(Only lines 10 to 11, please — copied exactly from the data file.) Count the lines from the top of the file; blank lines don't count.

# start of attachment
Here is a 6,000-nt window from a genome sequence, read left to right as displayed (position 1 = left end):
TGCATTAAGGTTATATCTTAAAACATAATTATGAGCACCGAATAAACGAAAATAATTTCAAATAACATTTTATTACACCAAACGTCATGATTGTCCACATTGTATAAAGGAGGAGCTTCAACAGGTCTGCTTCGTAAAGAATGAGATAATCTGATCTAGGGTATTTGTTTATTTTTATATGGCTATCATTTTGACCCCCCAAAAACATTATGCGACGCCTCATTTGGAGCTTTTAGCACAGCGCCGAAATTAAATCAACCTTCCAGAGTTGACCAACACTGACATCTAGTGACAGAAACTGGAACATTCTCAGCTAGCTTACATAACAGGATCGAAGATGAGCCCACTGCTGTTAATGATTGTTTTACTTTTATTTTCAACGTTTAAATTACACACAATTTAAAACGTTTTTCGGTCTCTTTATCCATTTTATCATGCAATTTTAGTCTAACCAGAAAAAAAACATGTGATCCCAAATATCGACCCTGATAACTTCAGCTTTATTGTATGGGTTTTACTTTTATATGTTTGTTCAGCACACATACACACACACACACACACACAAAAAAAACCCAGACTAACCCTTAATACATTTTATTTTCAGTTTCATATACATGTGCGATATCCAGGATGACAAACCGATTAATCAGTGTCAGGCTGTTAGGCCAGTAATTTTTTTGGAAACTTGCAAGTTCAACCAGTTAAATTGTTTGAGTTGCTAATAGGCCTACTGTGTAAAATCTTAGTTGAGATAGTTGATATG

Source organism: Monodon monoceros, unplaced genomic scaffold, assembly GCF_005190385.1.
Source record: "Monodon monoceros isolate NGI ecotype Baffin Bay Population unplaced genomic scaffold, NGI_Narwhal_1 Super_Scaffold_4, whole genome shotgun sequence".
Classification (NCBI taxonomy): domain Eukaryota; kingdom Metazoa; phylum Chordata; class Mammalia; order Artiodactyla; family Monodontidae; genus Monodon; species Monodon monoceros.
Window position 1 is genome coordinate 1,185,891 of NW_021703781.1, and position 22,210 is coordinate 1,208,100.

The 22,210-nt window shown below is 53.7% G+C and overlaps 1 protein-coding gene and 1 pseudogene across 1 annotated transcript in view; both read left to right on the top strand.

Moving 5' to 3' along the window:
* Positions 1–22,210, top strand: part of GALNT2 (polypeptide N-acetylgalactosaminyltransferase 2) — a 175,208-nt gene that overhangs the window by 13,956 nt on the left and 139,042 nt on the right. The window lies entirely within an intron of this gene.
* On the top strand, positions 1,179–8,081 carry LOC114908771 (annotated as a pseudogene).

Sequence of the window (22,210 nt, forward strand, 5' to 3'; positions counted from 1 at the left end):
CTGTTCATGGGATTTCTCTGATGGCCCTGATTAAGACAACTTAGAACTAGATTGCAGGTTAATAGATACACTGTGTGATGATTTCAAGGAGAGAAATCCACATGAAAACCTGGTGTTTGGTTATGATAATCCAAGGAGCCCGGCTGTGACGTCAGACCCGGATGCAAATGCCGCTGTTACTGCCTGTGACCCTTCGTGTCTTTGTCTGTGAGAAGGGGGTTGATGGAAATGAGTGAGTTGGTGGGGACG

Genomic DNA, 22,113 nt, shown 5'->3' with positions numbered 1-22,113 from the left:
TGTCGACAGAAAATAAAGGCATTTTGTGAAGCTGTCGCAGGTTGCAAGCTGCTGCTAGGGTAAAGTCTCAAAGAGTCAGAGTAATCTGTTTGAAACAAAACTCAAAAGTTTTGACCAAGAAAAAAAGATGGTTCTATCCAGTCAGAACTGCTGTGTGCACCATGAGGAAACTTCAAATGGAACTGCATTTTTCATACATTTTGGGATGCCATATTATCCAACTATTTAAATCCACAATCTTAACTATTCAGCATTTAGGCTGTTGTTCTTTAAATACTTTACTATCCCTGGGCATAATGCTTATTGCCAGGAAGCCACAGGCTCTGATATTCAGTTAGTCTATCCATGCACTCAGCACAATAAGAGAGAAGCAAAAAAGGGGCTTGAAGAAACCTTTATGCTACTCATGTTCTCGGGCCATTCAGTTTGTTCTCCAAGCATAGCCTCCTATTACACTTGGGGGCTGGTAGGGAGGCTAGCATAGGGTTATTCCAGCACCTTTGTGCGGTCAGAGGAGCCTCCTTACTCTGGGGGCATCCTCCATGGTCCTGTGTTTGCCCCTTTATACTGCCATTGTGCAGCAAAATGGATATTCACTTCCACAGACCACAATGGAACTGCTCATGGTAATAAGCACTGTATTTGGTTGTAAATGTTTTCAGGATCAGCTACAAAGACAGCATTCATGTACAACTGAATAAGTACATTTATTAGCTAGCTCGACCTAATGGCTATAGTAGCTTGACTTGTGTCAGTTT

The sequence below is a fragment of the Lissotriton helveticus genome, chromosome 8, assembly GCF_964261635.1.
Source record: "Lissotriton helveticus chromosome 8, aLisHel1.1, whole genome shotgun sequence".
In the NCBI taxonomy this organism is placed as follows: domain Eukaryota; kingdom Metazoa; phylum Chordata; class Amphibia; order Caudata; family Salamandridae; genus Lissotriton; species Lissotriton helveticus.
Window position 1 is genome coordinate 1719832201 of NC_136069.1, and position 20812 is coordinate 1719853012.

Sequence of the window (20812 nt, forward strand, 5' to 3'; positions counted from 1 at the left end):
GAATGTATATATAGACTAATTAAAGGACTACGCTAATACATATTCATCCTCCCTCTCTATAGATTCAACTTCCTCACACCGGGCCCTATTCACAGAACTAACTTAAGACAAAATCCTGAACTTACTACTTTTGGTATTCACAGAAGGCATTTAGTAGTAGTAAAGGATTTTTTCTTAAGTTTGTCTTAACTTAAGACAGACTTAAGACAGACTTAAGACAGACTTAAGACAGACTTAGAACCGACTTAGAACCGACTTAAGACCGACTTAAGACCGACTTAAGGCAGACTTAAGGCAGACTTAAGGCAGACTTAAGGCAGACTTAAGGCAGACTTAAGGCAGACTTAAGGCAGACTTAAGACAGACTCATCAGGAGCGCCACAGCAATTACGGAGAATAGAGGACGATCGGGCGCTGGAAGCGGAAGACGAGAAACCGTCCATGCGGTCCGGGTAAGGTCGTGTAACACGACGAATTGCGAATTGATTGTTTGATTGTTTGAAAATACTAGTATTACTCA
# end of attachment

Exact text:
* On the top strand, positions 1,179–8,081 carry LOC114908771 (annotated as a pseudogene).

Sequence of the window (22,210 nt, forward strand, 5' to 3'; positions counted from 1 at the left end):